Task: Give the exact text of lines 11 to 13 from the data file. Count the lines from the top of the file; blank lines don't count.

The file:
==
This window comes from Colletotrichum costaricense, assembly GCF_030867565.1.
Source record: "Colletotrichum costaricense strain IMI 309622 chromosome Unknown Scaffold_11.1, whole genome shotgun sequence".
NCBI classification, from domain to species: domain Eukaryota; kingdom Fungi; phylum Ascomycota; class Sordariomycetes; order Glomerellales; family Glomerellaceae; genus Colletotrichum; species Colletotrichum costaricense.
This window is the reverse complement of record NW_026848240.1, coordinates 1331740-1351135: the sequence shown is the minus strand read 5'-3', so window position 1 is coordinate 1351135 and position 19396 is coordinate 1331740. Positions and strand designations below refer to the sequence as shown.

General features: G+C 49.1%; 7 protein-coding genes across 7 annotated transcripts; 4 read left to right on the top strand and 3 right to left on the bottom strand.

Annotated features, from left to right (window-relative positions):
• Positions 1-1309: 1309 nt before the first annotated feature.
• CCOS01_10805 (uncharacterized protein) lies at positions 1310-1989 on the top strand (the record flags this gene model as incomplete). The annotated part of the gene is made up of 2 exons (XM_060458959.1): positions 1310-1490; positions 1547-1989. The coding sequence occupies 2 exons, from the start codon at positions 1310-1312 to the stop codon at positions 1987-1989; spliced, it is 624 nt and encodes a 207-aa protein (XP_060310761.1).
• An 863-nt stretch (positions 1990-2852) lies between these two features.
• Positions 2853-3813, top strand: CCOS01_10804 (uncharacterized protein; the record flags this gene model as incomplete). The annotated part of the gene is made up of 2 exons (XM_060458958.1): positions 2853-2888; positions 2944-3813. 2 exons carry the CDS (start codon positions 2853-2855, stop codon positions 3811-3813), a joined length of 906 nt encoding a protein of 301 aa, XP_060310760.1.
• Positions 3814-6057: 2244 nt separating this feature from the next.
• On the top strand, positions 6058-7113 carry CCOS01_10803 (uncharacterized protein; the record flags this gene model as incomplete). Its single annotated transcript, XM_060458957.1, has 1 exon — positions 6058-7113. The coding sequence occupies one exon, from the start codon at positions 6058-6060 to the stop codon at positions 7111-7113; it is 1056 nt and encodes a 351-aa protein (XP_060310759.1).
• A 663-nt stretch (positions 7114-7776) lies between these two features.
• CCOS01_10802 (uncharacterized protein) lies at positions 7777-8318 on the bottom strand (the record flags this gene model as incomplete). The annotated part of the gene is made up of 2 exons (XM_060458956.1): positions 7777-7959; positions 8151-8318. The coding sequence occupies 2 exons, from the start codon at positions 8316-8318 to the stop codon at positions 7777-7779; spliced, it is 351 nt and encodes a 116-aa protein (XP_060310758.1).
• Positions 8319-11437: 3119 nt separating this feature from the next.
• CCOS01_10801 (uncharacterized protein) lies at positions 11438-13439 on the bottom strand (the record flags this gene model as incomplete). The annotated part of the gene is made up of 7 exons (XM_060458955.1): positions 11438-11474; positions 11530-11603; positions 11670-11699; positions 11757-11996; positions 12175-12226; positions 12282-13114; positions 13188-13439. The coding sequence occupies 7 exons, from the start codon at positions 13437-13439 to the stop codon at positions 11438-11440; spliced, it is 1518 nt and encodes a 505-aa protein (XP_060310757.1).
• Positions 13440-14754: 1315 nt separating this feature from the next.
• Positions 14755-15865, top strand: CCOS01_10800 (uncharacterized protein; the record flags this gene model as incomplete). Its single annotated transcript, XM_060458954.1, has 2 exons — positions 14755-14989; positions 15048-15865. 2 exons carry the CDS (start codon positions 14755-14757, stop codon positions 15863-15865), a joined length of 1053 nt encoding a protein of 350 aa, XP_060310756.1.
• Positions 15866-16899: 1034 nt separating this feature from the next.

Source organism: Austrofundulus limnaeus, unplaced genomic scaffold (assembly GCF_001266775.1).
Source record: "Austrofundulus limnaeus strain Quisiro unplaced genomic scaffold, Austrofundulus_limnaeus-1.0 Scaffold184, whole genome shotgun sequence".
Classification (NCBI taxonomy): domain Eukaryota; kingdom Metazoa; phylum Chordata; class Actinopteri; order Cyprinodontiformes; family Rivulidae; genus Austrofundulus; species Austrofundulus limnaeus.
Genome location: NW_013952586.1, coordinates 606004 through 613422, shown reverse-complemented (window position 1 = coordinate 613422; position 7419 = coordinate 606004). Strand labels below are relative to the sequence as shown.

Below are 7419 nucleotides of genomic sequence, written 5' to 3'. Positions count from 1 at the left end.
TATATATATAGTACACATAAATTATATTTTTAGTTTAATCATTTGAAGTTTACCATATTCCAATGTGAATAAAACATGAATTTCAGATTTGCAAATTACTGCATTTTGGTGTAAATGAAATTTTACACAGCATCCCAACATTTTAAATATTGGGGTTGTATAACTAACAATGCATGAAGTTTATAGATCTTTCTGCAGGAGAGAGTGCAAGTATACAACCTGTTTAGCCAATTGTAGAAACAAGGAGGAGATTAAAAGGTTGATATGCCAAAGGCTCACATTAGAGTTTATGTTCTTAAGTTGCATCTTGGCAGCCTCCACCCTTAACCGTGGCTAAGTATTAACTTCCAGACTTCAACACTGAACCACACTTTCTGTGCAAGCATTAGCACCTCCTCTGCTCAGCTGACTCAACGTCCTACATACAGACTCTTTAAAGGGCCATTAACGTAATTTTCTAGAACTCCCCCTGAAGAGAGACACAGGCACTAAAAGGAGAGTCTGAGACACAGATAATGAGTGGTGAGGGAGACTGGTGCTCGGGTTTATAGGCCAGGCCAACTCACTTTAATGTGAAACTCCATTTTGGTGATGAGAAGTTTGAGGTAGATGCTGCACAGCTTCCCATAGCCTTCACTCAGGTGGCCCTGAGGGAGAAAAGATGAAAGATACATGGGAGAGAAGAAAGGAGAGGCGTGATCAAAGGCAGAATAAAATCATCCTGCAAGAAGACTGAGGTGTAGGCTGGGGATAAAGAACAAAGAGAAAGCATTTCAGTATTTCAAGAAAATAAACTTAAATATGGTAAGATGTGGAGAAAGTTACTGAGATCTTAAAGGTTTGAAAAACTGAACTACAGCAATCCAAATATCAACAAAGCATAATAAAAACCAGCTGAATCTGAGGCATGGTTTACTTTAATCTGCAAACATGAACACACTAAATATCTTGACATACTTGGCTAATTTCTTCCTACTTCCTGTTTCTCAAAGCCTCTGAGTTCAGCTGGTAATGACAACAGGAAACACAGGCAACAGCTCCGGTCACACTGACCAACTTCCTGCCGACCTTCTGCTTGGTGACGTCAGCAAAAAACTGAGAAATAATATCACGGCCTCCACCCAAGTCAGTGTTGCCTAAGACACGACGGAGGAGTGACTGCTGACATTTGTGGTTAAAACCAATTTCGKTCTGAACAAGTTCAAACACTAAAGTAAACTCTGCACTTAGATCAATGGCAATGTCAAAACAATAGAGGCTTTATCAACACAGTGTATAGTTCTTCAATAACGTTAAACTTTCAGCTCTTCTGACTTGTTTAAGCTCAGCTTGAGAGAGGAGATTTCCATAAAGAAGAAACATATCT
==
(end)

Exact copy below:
• Positions 3814-6057: 2244 nt separating this feature from the next.
• On the top strand, positions 6058-7113 carry CCOS01_10803 (uncharacterized protein; the record flags this gene model as incomplete). Its single annotated transcript, XM_060458957.1, has 1 exon — positions 6058-7113. The coding sequence occupies one exon, from the start codon at positions 6058-6060 to the stop codon at positions 7111-7113; it is 1056 nt and encodes a 351-aa protein (XP_060310759.1).
• A 663-nt stretch (positions 7114-7776) lies between these two features.